When opening Hugh Ryan’s provocative and fascinating history, When Brooklyn Was Queer, I felt an air of excitement that I hadn’t felt since first reading George Chauncey’s groundbreaking Gay New York: Gender, Urban Culture, and the Making of the Gay Male World, 1890-1940, or Robert Beachy’s subsequent Gay Berlin: Birthplace of a Modern Identity. (Full disclosure, I am a sucker when it comes to gay or queer history, and I’m madly in love with both New York City and Berlin.)
It is also interesting to see a shift from the early gay and lesbian scholarship to a new generation of vibrant queer historical writing. Ryan’s perspective is expansive. He is attuned to issues of queer diversity, as well as to gender, sex, and feminist theory, and he keeps a steady contemporary eye on the flawed narrative assumptions and rush to conclusion that plagued prior historical writings. For example, he immediately points out the paucity of written letters, newspaper articles, archival artifacts, first-hand autobiographical accounts, etc. that were available to document the early queer communities of color. As a result, the early Brooklyn black community of Weeksville proves quite unknowable today. Located in the eastern part of Brooklyn in a discrete area delineated by present-day Troy Avenue, East New York Avenue, Fulton Street, and Ralph Avenue, this forgotten neighborhood was bordered by what is currently Crown Heights, Brownsville, and Bedford Stuyvesant. Ryan writes:
Unfortunately, Weeksville’s history is poorly known. The community was only rediscovered by historians in the 1960s, and records of and by residents are spotty at best. Brooklyn’s major (white) newspapers rarely covered the town, and many of Weeksville’s adults were illiterate. Thus they produced few written records of their own thoughts and experiences.
Ryan surmises, regarding this “legacy of racial exclusion,” that “although there undoubtedly were black people with queer desires in the city’s early years, they don’t show up in historical records until right before the beginning of the twentieth century.”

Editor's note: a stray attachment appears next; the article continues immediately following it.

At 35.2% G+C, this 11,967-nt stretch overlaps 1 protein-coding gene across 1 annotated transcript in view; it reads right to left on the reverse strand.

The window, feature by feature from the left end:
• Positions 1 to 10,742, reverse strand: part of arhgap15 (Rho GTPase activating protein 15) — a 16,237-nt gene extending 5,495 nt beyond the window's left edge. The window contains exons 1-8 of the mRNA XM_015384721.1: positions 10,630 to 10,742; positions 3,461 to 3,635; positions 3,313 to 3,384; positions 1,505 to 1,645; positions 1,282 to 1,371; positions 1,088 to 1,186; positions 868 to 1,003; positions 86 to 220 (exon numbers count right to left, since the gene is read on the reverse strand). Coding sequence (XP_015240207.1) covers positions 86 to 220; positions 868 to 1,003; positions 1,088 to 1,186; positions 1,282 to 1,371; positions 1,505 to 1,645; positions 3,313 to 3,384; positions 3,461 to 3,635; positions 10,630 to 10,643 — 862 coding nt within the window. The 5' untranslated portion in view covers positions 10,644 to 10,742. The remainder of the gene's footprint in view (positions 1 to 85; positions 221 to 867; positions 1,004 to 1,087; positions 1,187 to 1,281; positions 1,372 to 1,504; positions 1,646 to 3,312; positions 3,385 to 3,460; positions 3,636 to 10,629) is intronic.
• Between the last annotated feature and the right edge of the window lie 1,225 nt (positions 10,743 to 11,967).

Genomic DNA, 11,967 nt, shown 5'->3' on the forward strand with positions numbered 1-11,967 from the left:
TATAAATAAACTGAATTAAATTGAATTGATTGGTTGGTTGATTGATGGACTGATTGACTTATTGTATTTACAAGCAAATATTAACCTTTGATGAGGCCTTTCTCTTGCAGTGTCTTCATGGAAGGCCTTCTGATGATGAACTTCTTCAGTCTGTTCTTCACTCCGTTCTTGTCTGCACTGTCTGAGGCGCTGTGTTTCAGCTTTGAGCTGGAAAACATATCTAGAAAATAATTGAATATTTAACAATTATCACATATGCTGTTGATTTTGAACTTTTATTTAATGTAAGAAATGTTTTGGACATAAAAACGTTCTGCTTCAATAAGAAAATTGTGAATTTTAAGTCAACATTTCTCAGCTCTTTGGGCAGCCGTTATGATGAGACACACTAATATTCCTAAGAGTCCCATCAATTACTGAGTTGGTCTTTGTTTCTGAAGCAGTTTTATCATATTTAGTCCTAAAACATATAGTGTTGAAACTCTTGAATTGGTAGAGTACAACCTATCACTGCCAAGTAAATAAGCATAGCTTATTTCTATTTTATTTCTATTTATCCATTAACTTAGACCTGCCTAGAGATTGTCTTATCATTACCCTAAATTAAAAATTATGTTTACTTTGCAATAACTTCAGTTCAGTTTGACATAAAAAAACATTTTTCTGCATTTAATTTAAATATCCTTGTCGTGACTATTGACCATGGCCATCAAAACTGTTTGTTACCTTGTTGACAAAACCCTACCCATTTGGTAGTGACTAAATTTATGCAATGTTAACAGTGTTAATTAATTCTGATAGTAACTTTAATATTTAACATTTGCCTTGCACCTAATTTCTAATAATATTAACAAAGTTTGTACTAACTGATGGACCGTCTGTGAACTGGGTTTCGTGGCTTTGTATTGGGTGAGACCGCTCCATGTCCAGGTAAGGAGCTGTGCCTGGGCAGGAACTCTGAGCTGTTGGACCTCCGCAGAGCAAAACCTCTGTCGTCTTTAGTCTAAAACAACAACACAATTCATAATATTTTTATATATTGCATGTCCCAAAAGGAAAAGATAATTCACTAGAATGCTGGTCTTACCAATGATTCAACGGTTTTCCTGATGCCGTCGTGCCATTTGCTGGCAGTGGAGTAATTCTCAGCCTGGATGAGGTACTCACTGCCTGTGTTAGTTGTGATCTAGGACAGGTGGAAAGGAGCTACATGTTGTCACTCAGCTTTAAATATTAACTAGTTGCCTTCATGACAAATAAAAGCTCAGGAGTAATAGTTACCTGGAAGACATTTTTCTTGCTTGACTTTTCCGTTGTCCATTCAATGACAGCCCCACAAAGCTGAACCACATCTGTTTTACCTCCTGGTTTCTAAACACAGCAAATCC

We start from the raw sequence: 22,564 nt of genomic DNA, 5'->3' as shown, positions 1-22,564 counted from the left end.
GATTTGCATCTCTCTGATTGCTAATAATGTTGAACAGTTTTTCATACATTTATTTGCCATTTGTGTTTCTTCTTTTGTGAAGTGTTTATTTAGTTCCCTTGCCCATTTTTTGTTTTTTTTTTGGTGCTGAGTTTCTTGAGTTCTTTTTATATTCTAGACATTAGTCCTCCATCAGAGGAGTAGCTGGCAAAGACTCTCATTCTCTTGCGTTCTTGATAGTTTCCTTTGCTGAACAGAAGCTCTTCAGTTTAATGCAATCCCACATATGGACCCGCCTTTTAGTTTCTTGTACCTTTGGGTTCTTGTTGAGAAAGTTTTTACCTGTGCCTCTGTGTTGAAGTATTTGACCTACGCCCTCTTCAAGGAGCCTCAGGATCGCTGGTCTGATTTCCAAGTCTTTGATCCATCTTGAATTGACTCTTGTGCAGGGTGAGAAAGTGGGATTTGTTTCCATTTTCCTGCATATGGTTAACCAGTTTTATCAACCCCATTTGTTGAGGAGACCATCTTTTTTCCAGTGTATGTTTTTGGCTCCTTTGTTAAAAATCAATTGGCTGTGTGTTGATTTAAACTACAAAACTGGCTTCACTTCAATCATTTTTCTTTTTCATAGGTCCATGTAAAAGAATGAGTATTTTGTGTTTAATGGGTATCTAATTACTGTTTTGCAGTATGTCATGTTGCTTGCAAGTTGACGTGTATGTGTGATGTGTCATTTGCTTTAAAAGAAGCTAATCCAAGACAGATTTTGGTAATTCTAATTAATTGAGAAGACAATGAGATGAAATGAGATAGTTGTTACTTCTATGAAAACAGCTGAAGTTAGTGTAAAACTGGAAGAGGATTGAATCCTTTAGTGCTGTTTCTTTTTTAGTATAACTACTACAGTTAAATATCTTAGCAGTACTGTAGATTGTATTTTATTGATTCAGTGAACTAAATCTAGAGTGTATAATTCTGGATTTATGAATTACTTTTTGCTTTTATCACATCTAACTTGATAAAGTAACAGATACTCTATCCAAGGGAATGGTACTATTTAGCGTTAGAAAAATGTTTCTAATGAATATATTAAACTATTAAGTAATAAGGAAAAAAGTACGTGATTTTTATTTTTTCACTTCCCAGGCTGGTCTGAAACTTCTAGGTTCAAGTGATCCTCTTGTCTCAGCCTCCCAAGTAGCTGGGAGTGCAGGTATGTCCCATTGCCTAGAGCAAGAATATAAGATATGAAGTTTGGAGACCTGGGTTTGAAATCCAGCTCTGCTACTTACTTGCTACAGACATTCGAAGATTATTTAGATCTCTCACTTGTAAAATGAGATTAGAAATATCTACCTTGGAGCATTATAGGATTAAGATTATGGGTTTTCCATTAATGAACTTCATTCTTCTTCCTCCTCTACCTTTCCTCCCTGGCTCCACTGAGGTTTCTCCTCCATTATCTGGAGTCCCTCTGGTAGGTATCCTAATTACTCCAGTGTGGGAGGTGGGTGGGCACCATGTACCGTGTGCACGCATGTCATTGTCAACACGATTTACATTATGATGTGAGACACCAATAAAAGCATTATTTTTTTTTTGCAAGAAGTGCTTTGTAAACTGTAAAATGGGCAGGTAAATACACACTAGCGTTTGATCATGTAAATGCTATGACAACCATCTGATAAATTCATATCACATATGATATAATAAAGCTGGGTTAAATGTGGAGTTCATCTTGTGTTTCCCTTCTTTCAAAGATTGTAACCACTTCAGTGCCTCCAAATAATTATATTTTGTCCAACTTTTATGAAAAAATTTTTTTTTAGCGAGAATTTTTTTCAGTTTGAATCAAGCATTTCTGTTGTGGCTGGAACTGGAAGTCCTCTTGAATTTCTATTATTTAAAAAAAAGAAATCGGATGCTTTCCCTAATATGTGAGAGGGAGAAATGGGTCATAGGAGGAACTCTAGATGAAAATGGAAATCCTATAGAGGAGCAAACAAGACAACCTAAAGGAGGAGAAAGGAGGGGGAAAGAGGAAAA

He points out that Walt Whitman, who cruised the waterfront of Brooklyn and enjoyed its sexually adventurous sailors who populated the raucous, libertine waterfront bars, was free of the “larger structural forces” that “kept women and people of color away from Brooklyn’s waterfront and its opportunities for exploring queer life….” Racism toward POCs’ limited fraternization and Victorian strictures on women discouraged private spaces for same-sex relationships to fully develop.
Whitman’s stature as a gay poet and his great appeal, Ryan explains, “was primarily pitched to and received by queer people who were like him: white, male, cisgender artists.” He goes further to write:
While Whitman professed a love of all people and believed in freedom and equality for men and women, black and white, he was rather disinterested in people who were not white men. He referred to black people as “darkeys” who were “superstitious, ignorant, [and] thievish, “though “full of good nature,” and he seemed surprised when women were interested in Leaves of Grass, since it was so from and for a male perspective.